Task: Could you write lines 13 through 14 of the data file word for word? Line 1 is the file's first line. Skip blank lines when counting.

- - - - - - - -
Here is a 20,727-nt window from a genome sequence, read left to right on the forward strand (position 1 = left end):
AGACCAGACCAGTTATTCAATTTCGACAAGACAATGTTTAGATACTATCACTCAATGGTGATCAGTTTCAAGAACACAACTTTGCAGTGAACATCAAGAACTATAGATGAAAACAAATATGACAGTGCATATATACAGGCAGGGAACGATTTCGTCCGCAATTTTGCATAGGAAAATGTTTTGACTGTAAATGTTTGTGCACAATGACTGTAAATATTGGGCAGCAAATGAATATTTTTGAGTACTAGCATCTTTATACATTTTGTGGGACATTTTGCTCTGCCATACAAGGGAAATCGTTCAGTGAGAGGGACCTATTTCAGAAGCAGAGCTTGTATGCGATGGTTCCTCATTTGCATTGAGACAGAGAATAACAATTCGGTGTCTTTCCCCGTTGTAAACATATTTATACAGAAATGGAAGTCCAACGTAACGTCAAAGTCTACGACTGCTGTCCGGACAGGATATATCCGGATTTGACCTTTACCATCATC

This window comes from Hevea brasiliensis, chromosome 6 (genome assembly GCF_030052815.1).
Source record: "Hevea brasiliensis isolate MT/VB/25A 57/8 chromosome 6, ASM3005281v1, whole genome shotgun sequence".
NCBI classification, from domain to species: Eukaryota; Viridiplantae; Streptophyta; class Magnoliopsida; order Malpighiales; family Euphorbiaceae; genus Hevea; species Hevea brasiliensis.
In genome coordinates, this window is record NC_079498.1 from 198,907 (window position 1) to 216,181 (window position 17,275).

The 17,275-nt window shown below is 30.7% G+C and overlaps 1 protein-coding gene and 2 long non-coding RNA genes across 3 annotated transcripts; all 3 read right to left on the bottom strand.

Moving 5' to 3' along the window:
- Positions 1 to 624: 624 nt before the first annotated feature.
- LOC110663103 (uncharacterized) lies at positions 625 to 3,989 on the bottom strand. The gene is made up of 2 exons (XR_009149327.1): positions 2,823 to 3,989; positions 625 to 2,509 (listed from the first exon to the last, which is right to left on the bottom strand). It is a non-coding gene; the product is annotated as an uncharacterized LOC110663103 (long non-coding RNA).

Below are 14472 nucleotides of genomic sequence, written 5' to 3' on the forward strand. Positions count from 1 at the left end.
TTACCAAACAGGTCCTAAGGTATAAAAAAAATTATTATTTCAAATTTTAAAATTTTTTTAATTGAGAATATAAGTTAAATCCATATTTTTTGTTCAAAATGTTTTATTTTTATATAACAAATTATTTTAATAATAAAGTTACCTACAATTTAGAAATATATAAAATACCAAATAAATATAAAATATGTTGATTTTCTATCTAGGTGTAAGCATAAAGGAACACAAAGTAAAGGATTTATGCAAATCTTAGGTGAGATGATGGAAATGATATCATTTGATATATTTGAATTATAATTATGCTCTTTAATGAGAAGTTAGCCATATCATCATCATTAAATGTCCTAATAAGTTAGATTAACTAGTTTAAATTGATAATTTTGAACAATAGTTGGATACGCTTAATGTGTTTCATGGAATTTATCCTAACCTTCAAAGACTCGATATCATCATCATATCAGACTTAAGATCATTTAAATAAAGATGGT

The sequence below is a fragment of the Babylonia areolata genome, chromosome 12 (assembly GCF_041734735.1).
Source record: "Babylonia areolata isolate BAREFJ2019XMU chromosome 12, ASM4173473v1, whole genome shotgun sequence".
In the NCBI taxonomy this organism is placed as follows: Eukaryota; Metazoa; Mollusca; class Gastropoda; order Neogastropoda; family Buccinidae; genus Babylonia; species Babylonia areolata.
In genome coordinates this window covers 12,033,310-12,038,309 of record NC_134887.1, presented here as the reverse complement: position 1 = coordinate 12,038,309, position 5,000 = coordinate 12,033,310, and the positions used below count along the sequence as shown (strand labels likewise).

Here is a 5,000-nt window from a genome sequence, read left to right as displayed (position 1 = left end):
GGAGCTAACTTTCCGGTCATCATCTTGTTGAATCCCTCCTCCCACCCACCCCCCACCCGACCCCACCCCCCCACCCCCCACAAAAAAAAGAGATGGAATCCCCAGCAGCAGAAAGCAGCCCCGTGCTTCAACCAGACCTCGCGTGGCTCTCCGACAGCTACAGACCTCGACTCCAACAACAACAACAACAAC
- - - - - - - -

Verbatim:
The sequence below is a fragment of the Babylonia areolata genome, chromosome 12 (assembly GCF_041734735.1).
Source record: "Babylonia areolata isolate BAREFJ2019XMU chromosome 12, ASM4173473v1, whole genome shotgun sequence".